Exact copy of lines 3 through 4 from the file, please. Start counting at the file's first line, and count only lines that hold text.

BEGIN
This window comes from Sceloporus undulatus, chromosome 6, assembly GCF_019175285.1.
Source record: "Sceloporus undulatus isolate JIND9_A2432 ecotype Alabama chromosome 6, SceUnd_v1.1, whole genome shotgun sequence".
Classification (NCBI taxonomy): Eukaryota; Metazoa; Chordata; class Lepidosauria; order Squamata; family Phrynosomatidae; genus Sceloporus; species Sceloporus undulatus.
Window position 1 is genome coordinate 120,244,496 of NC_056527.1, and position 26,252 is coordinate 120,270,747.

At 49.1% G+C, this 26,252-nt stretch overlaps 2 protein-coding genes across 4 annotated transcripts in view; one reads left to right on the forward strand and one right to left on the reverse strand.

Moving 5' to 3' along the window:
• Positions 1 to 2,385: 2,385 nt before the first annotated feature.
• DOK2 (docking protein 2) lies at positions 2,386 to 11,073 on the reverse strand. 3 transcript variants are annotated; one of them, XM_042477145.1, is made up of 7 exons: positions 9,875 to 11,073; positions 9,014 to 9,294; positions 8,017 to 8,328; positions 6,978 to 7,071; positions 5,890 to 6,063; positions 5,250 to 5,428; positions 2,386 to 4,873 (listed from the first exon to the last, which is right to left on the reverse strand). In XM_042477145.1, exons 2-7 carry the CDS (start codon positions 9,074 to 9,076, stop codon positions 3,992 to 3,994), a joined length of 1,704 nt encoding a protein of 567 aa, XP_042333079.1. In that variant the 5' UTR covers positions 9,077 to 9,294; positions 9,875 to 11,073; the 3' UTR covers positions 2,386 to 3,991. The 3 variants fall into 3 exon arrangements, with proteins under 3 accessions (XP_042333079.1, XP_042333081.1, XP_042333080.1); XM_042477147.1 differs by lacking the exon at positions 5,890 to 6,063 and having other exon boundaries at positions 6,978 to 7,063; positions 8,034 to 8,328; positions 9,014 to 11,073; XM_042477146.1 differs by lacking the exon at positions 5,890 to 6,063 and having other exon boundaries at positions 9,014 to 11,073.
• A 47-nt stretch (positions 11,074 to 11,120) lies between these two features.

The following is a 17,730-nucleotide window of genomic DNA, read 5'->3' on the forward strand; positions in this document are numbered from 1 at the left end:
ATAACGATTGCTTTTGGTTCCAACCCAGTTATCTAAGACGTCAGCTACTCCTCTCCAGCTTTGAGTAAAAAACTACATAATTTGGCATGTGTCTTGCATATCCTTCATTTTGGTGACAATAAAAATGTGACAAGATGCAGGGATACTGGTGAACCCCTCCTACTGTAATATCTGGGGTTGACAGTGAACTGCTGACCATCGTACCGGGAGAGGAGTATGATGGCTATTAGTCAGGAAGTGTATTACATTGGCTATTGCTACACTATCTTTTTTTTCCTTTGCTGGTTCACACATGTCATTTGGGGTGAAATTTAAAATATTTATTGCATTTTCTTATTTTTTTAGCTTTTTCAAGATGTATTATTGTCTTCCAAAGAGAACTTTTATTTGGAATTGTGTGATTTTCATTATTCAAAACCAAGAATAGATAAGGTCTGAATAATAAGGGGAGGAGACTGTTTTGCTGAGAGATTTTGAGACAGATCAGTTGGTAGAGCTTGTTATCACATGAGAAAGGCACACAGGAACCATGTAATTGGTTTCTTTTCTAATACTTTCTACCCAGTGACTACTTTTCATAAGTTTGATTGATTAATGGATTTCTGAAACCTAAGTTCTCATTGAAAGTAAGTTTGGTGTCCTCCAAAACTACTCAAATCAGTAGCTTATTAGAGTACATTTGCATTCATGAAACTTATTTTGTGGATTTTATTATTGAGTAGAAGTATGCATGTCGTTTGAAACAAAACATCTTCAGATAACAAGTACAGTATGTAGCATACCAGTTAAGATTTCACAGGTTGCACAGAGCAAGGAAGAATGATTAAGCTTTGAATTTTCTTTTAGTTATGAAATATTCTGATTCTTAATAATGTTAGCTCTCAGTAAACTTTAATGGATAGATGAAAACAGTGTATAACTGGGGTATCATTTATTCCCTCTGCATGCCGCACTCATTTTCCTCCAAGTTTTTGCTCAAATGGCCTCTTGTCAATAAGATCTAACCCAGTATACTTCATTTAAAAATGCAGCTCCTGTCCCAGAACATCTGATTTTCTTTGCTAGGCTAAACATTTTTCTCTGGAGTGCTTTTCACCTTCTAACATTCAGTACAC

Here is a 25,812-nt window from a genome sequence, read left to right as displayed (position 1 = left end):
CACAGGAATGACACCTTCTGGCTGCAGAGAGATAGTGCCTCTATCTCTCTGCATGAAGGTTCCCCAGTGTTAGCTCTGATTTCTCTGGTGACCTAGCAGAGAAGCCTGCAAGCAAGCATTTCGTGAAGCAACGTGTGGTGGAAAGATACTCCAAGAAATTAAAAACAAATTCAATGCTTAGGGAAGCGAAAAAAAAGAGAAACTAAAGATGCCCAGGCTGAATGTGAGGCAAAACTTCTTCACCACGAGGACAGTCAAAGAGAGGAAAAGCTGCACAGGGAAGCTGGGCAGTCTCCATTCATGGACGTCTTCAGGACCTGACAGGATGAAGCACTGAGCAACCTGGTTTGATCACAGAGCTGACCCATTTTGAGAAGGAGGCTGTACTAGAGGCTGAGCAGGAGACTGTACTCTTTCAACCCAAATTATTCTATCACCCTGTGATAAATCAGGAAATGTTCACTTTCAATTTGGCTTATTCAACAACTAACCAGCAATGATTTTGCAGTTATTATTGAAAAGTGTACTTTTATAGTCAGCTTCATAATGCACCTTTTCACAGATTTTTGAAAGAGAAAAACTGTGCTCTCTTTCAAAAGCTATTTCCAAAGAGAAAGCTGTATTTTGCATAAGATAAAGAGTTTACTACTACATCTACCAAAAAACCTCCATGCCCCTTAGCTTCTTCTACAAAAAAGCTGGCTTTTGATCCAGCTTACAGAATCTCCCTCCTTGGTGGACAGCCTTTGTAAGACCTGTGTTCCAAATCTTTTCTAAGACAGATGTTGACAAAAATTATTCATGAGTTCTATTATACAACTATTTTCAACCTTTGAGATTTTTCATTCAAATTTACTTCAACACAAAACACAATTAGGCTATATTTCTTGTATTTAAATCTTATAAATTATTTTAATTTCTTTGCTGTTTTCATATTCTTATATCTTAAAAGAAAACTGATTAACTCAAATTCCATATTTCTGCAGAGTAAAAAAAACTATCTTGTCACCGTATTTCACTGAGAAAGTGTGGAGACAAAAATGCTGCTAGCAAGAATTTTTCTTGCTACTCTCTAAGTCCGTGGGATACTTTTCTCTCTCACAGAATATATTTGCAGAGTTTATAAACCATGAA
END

Classification (NCBI taxonomy): Eukaryota; Metazoa; Chordata; class Lepidosauria; order Squamata; family Phrynosomatidae; genus Sceloporus; species Sceloporus undulatus.
Window position 1 is genome coordinate 120,244,496 of NC_056527.1, and position 26,252 is coordinate 120,270,747.